No-one would tell him what was going on.
It grated on Borysko. The instant he had found that Drakon was missing, he had wanted to leap from his bed; but his treacherous body had refused to let him, and Madame de Silva had pushed him back and told him to stay put.
The warrior didn't want to stay put. He wanted to be out on the hunt, looking for Drakon, and his sword thirsted for Vagari shapeshifter blood.
And despite himself he was worried about the beargirl. He felt guilty; it was not her fault, none of it. But he could do nothing to find her and make it up.
So he sat there in his bed, picking at the blankets, fidgeting and shifting and, although he did not complain out loud, reproaching the healer every moment with his dark and gloomy expression.
The healer, after a few abortive attempts to comfort the big man, had given up and now ignored him. And so the hours passed in dull silence, and Borysko became more and more frustrated.
The minute the door opened to admit the slim figure of the Assessor, he exploded upright, ignoring his body's pained protests.
"Have you found him yet?" he demanded. Madame de Silva shook her head slowly and he slumped back against the pillow with a long, drawn-out sigh. It was echoed in a more ladylike manner by Madame de Silva as she perched herself by his bed; her face looked drawn and tired.
"We have looked. Believe me we have looked. But there is something that prevents us from scrying him, and we have found nothing from our enquires. But we have not yet given up."
"Have you checked the Pig and Bee?" Borysko growled. The Assessor nodded briefly.
"We sent someone there an hour ago. Calla; he is a good and intelligent man. He should be reporting back very soon."
"Well, good," the warrior grunted. He began to pick at his blanket again; the grey wool was unravelling swiftly under his calloused fingers. For a while the pair sat in silence, unlikely companions drawn together by worry; and then the door creaked open.
"Calla, is that you?" the Assessor enquired, without looking round. "Make your report."
"I am not Calla," said a soft voice. "I am a messenger, bearing a message from the King."
Madame de Silva turned, and met the calm eyes of a tall young man with white-blonde hair, and scars outlined in silver. He was proffering a letter, sealed with the King's seal; she took it, and dismissed him with a flick of her head.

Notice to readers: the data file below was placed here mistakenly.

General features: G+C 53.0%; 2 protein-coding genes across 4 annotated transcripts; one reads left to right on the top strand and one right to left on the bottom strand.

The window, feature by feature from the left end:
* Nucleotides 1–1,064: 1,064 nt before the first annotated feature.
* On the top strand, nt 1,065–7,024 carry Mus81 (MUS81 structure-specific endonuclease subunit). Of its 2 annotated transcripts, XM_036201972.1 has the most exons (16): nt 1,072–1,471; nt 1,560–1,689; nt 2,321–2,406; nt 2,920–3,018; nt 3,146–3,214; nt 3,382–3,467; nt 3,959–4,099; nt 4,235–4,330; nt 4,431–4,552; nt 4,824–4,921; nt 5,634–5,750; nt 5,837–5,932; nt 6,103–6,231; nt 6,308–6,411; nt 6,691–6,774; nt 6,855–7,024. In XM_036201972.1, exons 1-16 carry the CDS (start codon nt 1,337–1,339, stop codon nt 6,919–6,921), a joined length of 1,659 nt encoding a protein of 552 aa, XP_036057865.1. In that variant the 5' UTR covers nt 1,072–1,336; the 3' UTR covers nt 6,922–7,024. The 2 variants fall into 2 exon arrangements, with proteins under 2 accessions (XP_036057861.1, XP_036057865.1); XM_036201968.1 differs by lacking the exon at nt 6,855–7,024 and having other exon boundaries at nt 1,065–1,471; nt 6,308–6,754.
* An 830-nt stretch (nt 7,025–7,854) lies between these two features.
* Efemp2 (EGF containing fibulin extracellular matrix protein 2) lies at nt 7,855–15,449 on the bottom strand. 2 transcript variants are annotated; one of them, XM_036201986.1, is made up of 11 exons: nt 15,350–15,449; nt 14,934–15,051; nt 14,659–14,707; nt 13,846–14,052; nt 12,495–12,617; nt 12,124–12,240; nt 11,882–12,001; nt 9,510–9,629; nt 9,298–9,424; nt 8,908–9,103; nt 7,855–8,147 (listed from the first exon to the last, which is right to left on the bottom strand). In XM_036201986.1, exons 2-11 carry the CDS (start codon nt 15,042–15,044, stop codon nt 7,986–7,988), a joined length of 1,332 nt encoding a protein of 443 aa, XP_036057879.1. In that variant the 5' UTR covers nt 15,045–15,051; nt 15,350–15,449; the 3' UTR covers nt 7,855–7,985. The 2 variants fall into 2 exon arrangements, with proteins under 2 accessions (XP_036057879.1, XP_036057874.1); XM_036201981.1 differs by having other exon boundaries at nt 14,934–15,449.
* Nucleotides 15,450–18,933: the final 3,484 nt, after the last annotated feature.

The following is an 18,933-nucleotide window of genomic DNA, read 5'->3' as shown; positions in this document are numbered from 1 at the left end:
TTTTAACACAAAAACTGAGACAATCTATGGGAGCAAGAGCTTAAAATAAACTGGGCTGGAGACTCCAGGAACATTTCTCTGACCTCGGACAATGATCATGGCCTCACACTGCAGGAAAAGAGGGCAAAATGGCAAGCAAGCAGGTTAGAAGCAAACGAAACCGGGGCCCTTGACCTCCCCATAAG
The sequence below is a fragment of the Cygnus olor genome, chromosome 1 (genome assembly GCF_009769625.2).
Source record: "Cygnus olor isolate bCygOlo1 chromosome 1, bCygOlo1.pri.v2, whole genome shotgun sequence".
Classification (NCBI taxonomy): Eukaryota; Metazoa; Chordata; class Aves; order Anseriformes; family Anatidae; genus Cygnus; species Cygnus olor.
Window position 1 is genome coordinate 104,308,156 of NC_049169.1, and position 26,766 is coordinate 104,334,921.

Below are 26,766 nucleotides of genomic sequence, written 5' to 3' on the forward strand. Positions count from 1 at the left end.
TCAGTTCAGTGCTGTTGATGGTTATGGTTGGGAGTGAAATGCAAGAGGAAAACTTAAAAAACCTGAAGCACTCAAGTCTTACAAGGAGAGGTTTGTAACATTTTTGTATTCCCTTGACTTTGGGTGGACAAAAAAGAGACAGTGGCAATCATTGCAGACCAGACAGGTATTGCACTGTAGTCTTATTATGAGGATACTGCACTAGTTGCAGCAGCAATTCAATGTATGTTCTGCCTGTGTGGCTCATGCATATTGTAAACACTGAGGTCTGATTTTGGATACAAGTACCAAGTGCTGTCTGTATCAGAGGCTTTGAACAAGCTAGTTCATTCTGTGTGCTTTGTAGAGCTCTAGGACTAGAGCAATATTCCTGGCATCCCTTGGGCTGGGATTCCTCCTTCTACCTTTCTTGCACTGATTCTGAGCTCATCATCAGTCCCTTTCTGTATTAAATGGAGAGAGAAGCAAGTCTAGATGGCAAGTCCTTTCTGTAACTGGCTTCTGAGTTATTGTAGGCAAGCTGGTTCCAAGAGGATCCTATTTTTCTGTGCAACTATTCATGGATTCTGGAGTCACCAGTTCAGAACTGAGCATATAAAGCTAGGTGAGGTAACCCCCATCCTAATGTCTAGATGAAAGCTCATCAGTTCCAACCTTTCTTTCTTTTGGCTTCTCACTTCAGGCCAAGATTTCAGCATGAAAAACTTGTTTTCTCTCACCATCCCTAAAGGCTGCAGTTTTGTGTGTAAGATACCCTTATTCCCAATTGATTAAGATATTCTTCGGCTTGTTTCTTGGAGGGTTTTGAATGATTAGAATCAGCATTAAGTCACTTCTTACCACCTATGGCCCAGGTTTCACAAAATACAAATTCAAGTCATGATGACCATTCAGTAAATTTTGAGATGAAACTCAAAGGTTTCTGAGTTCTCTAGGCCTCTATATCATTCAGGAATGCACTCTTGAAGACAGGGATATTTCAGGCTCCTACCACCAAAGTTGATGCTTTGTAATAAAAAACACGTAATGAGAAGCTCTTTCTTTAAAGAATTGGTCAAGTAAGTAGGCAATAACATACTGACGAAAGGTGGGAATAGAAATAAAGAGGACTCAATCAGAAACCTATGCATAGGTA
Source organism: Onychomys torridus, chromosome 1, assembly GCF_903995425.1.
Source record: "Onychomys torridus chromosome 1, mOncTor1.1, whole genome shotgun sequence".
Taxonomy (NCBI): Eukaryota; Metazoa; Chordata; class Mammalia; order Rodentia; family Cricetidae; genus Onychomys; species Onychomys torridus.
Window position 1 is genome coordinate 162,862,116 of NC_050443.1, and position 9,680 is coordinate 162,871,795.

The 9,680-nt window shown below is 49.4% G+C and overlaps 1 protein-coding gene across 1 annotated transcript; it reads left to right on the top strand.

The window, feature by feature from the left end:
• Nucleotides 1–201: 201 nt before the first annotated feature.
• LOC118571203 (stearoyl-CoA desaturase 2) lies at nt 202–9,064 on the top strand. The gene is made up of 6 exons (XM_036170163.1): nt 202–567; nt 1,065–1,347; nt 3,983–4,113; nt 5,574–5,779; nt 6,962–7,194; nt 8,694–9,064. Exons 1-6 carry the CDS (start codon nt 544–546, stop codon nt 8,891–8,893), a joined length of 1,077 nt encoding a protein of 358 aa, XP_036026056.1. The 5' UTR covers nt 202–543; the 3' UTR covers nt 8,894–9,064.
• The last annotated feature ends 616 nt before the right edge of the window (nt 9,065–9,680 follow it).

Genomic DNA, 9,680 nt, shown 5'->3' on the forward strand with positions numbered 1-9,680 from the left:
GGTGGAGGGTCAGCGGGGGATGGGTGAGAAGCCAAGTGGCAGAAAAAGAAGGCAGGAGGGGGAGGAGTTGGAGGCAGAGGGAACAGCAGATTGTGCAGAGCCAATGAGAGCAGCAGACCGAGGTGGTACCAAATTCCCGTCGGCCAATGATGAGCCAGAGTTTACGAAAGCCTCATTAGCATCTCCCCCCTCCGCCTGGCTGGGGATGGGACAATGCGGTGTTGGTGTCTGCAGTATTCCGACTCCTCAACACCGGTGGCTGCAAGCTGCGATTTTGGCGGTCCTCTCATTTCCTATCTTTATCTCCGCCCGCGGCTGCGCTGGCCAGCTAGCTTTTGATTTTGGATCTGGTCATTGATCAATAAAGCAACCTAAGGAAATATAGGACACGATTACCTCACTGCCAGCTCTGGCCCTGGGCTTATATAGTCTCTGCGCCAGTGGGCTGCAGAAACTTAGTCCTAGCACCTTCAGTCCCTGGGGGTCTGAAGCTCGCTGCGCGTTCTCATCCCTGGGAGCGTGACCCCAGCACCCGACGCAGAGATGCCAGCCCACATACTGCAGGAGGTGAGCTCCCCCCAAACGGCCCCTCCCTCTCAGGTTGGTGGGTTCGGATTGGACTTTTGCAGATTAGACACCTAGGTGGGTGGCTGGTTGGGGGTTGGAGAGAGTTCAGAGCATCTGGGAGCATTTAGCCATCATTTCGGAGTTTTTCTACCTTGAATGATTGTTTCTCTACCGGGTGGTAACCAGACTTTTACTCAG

"Vagari," Borysko growled, once the door had closed behind him. "Scum, all of them."
Nyssa gave him an unreadable look, and broke the seal on the letter. She had only read a few lines when she abruptly crumpled the expensive parchment in her slim fingers and beared her teeth in an uncharacteristic display of anger.
"The King," she said, meeting Borysko's eyes squarely in mute apology, "Says that he has evidence that you are indeed a traitor; and as such, you are to be immediately put to death."
Borysko said nothing. There was nothing he could say. Madame de Silva placed her hand on his, and they sat.
The Assessor stirred, drew herself up, and in an instant was the regal ruler of the Mage's Circle Training School once again. She turned, and inclined her head briefly to the bowing figure in the doorway.
Calla, a young man with bright, intelligent green eyes, straightened up and, with a brief, curious glance at Borysko, began his report.
"The innkeeper reports seeing a young woman carrying an apparently unconcious boy out at about ten hours this morning. She claimed he was sick; the innkeeper thought nothing of it at the time. It may well be Drakon. The innkeeper also reports that the young woman had been taken upstairs earlier, at dawn, by what looked like an older Vagari woman..."
"Thank you, Calla, that is most helpful," Madame de Silva congratulated him, a small smile flitting across her face. Calla, obviously still curious, bowed and withdrew; Nyssa turned to Borysko.
"Beargirl," Borysko confirmed, sitting up in bed. "And I know where she'll be going. I'll go after her."
"But you are ill-"
"I'm sick of sitting here!" the warrior exploded furiously. "I will go!"
He clambered out of the bed, knees almost buckling under his weight, and grimly began to pull on his clothes. Madame de Silva sighed.
"In that case...I will go with you. We must hurry. Remember, you are now condemned to death."
Borysko, pulling on his chainmail with trembling hands, gave a wolfish grin.
"I'm not likely to forget."